Every year since 1993, Chelmsford has had a town-wide Winterfest celebration during February. That's fun. A couple years ago, the organizers also started an ArtWalk - artists created work around the same theme, and these were displayed in business' front windows in the town center. This gave people another reason to be outside and walk around Town, and also drew people to the shops.
This year, an element of competition was added - people could cast votes for their favorite display.
I was asked to help figure out a way to allow online voting for the ArtWalk displays. SurveyMonkey seemed easiest, so the organizers took photos of the displays, I added them to a poll, and we promoted the URL around town so people could vote (this, by the way, is why I waited on this post - I wanted the voting closed so that spambots wouldn't link from here and ruin the poll).
Okay, so there's the set up. The displays were going up on Saturday, February 7th, and the voting would open on Sunday the 8th. And of course, we were promoting the ArtWalk beforehand, and I think some of the artists had been talking it up too.
So now the punchline (I wanted to warn you it was coming so you didn't miss it): on the Wednesday before, an older gentleman came up to me at the desk and said,
I'd like to cast my vote for the Winterfest artwork. I saw the one I liked. Do I do that here?
I was a little puzzled, and told him that no, voting doesn't start until Sunday, and the displays themselves don't go up until Saturday. To which he replied,
Oh, I don't know anything about it. My wife just told me to come down here and vote for hers.
Ha. See, that was totally worth it. As a reward, take a look at the 2015 Chelmsford Winterfest ArtWalk displays. The photos don't really do them justice, but it's a fun program anyway.
October 23rd, 2014 Brian Herzog
I totally dropped the ball and am late in posting this. However, my library was featured in the October issue of Sky & Telescope magazine!
The article focused on a practical program for circulating telescopes from a public library. Thanks to the generous donation from local astronomy buffs, we've been circulating two telescopes for about the last six month.
The photo above appeared in the article, showing library staff checking out a telescope to patrons. The article goes into detail about the best telescopes for library use (that is, easy-to-use and hard-to-damage), how to prepare them, and what to circulate with them to make it a good experience.
If you're interested in expanding your non-traditional collection to include telescopes, definitely read this article. Unfortunately the article isn't available free online, so if you don't subscribe it should be in both EBSCO's MasterFILE and Gale's OneFile databases. Or talk to me about an ILL request.
And one last note: there has been a double-digit waiting list on our telescopes ever since we started offering them. I neglected to sign up right away, and now have been waiting four months for it to be my turn.
July 24th, 2013 Brian Herzog
My library has partnered with the Chelmsford Open Space Stewards to create a StoryWalk along one of our local trails.
The idea of StoryWalk, which originated with Anne Ferguson of Montpelier, VT, is to line a trail with pages from a picture book, which kids (and adults) can read while on their walk/hike. The pages are laminated so as to be weather-proof, and attached to wooden stakes driven into the ground along the trail.
It's a very simple project to do, but looks great and is a lot of fun for trail walkers. Library staff prepared all the pages and stakes, and the volunteer Stewards cleared the trail and installed the stakes - here's a slideshow of the installation and trail:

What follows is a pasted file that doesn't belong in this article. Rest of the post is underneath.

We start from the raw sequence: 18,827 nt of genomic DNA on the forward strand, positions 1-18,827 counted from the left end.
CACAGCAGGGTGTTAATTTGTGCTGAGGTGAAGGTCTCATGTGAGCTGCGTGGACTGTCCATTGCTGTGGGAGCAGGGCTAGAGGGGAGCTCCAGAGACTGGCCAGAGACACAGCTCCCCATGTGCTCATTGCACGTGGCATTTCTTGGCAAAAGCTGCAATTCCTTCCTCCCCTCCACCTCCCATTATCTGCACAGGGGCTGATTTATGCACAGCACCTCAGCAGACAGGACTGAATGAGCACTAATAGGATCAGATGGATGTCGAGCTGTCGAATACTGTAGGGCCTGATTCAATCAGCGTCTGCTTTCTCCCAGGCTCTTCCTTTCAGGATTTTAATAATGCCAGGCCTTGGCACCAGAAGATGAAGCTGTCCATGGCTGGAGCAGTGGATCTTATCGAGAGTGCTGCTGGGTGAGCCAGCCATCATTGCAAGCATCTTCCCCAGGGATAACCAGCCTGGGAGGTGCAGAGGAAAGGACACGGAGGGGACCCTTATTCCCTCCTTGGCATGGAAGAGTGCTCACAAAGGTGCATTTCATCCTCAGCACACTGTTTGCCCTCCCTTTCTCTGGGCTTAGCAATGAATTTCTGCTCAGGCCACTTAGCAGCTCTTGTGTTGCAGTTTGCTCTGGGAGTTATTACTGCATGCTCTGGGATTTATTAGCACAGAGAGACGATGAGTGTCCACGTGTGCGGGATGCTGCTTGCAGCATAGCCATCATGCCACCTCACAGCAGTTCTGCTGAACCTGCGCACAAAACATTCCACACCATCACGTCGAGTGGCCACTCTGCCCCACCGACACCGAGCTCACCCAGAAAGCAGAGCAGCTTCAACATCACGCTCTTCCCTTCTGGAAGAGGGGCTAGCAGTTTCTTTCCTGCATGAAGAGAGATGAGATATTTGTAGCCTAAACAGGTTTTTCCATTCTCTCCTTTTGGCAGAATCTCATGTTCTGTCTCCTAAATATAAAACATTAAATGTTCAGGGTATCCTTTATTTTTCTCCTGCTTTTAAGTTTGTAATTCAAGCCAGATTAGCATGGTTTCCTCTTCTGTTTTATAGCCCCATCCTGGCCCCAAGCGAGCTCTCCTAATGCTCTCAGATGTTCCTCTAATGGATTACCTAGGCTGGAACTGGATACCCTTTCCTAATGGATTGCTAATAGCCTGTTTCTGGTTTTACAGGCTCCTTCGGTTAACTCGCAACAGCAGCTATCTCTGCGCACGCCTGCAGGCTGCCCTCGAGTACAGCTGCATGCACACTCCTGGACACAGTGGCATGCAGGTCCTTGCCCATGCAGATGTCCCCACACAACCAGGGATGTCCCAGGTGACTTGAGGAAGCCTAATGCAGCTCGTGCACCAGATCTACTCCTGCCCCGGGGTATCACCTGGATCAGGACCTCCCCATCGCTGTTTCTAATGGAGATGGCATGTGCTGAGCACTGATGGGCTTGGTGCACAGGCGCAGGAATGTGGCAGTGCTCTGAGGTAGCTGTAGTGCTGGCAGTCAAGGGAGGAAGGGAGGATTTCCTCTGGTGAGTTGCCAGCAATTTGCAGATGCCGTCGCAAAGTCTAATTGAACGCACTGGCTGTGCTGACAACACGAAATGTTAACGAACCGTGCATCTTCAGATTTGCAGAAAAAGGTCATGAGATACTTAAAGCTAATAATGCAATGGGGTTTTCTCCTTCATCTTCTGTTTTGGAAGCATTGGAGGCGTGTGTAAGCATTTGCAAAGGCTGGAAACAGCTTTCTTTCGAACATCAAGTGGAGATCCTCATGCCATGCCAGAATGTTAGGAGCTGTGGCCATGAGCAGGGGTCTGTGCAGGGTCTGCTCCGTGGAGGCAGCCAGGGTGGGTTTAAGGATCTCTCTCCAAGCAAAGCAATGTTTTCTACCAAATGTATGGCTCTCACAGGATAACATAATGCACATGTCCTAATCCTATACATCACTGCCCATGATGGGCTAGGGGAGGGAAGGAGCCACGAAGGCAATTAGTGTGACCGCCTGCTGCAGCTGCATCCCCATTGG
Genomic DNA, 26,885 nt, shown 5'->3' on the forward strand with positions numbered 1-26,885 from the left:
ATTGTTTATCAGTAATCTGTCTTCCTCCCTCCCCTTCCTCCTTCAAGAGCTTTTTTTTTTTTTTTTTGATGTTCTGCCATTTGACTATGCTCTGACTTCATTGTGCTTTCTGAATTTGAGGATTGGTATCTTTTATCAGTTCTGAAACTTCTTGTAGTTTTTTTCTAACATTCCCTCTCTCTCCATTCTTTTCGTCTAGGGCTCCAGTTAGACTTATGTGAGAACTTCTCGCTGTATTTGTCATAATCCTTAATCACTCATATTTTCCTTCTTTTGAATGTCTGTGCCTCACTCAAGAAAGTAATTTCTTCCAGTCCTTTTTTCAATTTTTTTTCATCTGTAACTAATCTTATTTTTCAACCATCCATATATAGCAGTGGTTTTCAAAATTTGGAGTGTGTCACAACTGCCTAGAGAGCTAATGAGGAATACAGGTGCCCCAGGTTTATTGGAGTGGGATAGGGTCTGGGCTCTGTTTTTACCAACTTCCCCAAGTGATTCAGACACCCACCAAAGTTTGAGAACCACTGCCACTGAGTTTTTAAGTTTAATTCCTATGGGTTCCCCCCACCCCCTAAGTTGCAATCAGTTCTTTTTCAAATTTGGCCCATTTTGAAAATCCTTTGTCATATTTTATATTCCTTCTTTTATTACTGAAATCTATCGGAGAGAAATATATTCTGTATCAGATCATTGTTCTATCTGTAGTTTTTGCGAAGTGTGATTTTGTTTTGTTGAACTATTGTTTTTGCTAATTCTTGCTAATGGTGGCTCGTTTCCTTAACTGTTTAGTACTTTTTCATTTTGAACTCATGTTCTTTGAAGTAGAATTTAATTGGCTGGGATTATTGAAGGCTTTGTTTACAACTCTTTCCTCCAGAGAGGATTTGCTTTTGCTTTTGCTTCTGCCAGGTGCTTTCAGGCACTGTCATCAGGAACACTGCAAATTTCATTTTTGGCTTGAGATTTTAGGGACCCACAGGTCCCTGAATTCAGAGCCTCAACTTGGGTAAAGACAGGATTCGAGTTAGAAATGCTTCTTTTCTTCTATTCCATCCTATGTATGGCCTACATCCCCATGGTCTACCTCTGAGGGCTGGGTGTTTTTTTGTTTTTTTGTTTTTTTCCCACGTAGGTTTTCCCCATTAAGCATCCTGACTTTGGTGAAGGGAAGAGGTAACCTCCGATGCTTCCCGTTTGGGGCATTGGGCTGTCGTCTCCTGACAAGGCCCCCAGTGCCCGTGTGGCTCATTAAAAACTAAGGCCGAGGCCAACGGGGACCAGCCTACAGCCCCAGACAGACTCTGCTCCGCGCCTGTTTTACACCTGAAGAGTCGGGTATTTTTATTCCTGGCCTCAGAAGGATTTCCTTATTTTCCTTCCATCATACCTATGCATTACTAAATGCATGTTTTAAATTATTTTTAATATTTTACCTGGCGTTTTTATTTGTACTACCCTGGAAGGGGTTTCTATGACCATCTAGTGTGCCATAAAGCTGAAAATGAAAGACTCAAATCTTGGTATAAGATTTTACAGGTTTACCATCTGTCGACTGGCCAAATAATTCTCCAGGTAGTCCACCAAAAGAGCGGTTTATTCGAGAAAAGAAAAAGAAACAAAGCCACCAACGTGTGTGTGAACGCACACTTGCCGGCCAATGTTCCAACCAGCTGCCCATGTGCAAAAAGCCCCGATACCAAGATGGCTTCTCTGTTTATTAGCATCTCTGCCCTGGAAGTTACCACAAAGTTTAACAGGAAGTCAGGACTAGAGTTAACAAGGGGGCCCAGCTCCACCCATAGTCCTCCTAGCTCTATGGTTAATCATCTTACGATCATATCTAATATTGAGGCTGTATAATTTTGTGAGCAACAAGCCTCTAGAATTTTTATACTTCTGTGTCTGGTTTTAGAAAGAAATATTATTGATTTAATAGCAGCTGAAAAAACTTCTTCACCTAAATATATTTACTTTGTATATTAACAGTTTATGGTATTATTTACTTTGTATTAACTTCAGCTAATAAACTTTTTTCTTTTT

The StoryWalk was put in last weekend, and the "ribbon cutting" ceremony officially announcing the trail is this Saturday. The plan is to swap out a new story each season, and if all goes well hopefully start a monthly rotation.
The first four books were purchased by the Friends of the Library, who also paid for the lamination (all the wood and other materials were donated). For the future, we're hoping to get a local hardware store and office supply store to donate the wood and lamination services, too.
The first story chosen was Sheep Take a Hike, by Nancy Shaw and illustrated by Margot Apple. It's a perfect story for the natural trail selected (Sunny Meadow in South Chelmsford), and subsequent stories will also be seasonal - something in the snow for winter, etc. I like this project a lot because it's one of those great outside-the-library ideas that bring literacy and fun to where our patrons already are. Plus, it's easy!
July 20th, 2013 Brian Herzog
I've talked about pay phones before, but I like them - and we do still get asked about them - so here's the latest pay phone question.
This week, a man came to the Reference Desk asking if we knew where any pay phones were. The phones in the shopping plaza across the street were removed earlier this year, which were the last pay phones in town I knew of.
Since the pay phone was removed from our lobby, our policy has been to let people use desk phones. I offered this to the patron, but he declined because it was going to be a long call to Worcester, MA (which would also be a long distance call). He said he preferred a pay phone, so my coworker and I and the patron brainstormed where one might be.
We thought of all the high-traffic retail centers, but couldn't definitely remember seeing one anywhere. Eventually the patron thanked us, and just sort of wandered away.
This bothered me, so that night after work, I went grocery shopping. My grocery store is in a big shopping plaza*, and I drove around slowly really looking for a pay phone. And, success! I found one right outside the entrance to Wal-Mart:
At the library the next day, I relayed my find to my coworker, and also the patron who came in later. We thought this could very well be the last pay phone in town, and thought the only way to be sure was to drive around trying to spot them. Not being a digital native, you see, it took awhile before I realized that this is why Facebook was invented.
I asked on the Library's Facebook page if anyone knew where there were pay phones in town, and immediately got some responses:
Great! Crowd-sourcing Reference Questions is kind of fun - and certainly provided a better answer than I did for the patron. This might even motivate me to create a Custom Google Map of local pay phone locations - it would be a challenge to maintain, but there certainly is no other resource for this question.
*This plaza just got a Five Guys!